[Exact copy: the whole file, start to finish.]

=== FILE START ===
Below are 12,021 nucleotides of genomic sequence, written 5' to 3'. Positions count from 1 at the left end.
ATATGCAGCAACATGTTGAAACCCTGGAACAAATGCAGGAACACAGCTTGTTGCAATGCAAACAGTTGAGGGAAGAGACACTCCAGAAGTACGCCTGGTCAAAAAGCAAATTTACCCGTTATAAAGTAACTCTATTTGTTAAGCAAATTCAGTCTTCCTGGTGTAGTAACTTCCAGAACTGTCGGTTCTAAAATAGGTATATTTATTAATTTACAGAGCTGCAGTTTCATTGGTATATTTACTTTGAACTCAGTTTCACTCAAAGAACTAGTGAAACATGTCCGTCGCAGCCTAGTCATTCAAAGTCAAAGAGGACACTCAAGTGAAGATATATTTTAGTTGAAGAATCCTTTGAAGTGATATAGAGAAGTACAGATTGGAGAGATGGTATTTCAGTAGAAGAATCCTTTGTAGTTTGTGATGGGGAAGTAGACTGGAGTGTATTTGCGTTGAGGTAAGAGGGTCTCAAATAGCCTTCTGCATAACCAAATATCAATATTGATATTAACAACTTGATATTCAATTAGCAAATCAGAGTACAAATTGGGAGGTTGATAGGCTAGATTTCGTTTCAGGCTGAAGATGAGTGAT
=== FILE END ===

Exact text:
Below are 12,021 nucleotides of genomic sequence, written 5' to 3'. Positions count from 1 at the left end.
ATATGCAGCAACATGTTGAAACCCTGGAACAAATGCAGGAACACAGCTTGTTGCAATGCAAACAGTTGAGGGAAGAGACACTCCAGAAGTACGCCTGGTCAAAAAGCAAATTTACCCGTTATAAAGTAACTCTATTTGTTAAGCAAATTCAGTCTTCCTGGTGTAGTAACTTCCAGAACTGTCGGTTCTAAAATAGGTATATTTATTAATTTACAGAGCTGCAGTTTCATTGGTATATTTACTTTGAACTCAGTTTCACTCAAAGAACTAGTGAAACATGTCCGTCGCAGCCTAGTCATTCAAAGTCAAAGAGGACACTCAAGTGAAGATATATTTTAGTTGAAGAATCCTTTGAAGTGATATAGAGAAGTACAGATTGGAGAGATGGTATTTCAGTAGAAGAATCCTTTGTAGTTTGTGATGGGGAAGTAGACTGGAGTGTATTTGCGTTGAGGTAAGAGGGTCTCAAATAGCCTTCTGCATAACCAAATATCAATATTGATATTAACAACTTGATATTCAATTAGCAAATCAGAGTACAAATTGGGAGGTTGATAGGCTAGATTTCGTTTCAGGCTGAAGATGAGTGAT